The House voted 352 to 75 to extend to 2006 a moratorium on taxing Internet access charges. The measure is aimed at encouraging the growth of e-commerce, but state and local officials have argued it deprives them of an important source of revenue. The bill faces an uncertain future in the Senate, and the Clinton administration said it would support only a two-year extension of the moratorium.
After a months-long tourism boycott of South Carolina organized by the NAACP, the state House passed, 62 to 48, a measure to remove the Confederate flag atop the capitol dome. A similar banner, however, would be placed at a monument honoring Confederate soldiers - a provision black legislators and the NAACP also have objected to. The bill was to go back to the Senate, which is expected to approve minor changes the House made. Gov. Jim Hodges (D) has indicated he would sign the legislation.
Three federal appeals judges questioned lawyers in the Elian Gonzalez case, focusing on whether the six-year-old boy is too young to apply for asylum and whether being from communist-ruled Cuba compromises his father's parental rights. So far, immigration officials and a federal judge in Miami have rejected the asylum application filed by Elian's great-uncle. The judges said they'd rule on the matter in several weeks.
At their policymaking meeting that convenes every four years, United Methodist Church leaders voted to reaffirm the church's stand against homosexuality. Almost 200 demonstrators against the policies were arrested Wednesday before the vote was taken. The United Methodist Church has 8.4 million members in the US, making it the nation's third-largest denomination.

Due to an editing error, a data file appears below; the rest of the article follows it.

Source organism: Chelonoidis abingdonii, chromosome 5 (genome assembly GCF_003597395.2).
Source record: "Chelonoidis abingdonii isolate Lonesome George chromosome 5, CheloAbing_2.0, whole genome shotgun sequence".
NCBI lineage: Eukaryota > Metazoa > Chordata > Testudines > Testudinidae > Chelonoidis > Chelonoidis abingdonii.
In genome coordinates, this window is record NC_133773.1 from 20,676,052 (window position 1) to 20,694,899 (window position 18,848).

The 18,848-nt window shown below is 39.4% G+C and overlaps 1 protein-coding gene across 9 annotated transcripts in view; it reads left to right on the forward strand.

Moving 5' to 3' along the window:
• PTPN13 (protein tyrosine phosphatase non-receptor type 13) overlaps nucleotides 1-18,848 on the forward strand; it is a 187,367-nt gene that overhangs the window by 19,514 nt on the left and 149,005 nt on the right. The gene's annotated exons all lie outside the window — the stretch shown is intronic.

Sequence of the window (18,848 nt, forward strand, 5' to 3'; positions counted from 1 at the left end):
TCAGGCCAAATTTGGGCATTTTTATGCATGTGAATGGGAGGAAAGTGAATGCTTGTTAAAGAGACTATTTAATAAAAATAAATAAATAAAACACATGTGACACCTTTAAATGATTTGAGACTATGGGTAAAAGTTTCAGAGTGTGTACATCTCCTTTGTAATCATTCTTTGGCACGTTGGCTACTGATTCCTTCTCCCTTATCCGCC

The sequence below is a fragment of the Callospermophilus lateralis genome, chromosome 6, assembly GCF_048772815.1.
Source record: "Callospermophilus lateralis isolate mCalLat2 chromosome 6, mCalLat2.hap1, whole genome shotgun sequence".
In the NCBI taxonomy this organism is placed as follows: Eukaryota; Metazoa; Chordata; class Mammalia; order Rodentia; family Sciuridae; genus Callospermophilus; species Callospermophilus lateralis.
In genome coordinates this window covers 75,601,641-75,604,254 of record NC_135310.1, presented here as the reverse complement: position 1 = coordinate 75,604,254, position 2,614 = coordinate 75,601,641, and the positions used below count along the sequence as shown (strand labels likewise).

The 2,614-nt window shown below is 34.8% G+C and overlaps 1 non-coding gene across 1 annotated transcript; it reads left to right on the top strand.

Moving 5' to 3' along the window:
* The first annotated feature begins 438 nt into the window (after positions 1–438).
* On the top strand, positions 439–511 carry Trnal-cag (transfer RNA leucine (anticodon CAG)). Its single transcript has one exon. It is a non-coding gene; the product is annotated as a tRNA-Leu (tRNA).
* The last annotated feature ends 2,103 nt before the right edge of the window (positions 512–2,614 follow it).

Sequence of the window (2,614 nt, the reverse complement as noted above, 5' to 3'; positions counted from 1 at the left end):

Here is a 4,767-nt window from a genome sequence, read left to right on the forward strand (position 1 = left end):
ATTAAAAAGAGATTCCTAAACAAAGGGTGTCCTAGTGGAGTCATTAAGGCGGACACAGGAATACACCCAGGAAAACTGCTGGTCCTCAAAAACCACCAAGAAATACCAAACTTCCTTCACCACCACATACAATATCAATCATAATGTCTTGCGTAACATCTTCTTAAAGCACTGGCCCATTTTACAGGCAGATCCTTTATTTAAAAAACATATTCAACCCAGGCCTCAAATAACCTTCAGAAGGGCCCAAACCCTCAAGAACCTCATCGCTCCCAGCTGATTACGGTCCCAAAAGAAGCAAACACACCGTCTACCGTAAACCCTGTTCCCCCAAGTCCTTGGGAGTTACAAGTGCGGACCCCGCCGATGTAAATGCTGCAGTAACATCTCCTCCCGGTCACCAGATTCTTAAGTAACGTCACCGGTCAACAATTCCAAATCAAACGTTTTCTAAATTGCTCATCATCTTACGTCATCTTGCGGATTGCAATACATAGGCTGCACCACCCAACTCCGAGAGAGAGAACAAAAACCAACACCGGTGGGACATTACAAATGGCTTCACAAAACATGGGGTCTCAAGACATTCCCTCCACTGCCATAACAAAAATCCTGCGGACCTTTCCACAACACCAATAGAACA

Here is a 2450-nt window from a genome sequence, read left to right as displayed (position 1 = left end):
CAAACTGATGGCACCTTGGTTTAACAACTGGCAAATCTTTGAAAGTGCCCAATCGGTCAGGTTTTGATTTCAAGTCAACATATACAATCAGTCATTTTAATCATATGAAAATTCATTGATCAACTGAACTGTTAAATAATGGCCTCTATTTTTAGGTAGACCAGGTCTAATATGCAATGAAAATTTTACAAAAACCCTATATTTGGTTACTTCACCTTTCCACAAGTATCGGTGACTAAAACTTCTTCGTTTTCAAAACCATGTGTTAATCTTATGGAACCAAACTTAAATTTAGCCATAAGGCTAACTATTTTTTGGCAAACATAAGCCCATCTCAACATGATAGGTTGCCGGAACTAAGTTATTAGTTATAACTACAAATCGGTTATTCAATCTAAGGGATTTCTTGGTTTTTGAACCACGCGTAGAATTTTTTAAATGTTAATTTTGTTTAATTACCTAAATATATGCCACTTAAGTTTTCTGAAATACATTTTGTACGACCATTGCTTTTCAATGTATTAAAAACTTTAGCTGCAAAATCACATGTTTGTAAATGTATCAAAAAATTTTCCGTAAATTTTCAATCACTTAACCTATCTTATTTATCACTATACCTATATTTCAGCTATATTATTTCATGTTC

Microsoft asked a federal judge to throw out the government's plan to split the company in two. In its counterproposal, the software giant suggested four-year restrictions along the lines of providing softwaremakers with equal access to Windows-related technology. In the event that Judge Thomas Penfield Jackson decides to consider fully the breakup proposal, Microsoft said it would need six months to mount its legal defense.
Investigators have substantiated a charge by the Army's highest-ranking woman that a another general made inappropriate sexual advances in 1996, reports said. Supporting accounts by Claudia Kennedy's friends and colleagues were found to be specific and persuasive, several newspapers reported, citing unnamed officials. If the findings are accepted by the Army's leadership, The Washington Post said, Gen. Larry Smith likely will be reprimanded and forced to retire.
A firestorm swept through the abandoned streets of Los Alamos, N.M., burning at least 100 homes while emergency crews ran short of water and were forced to retreat. At least 18,000 people were evacuated, and President Clinton declared New Mexico a major disaster area. At the Los Alamos nuclear laboratory, flames singed a research building, but explosives and radioactive material were protected in fireproof facilities, officials said.
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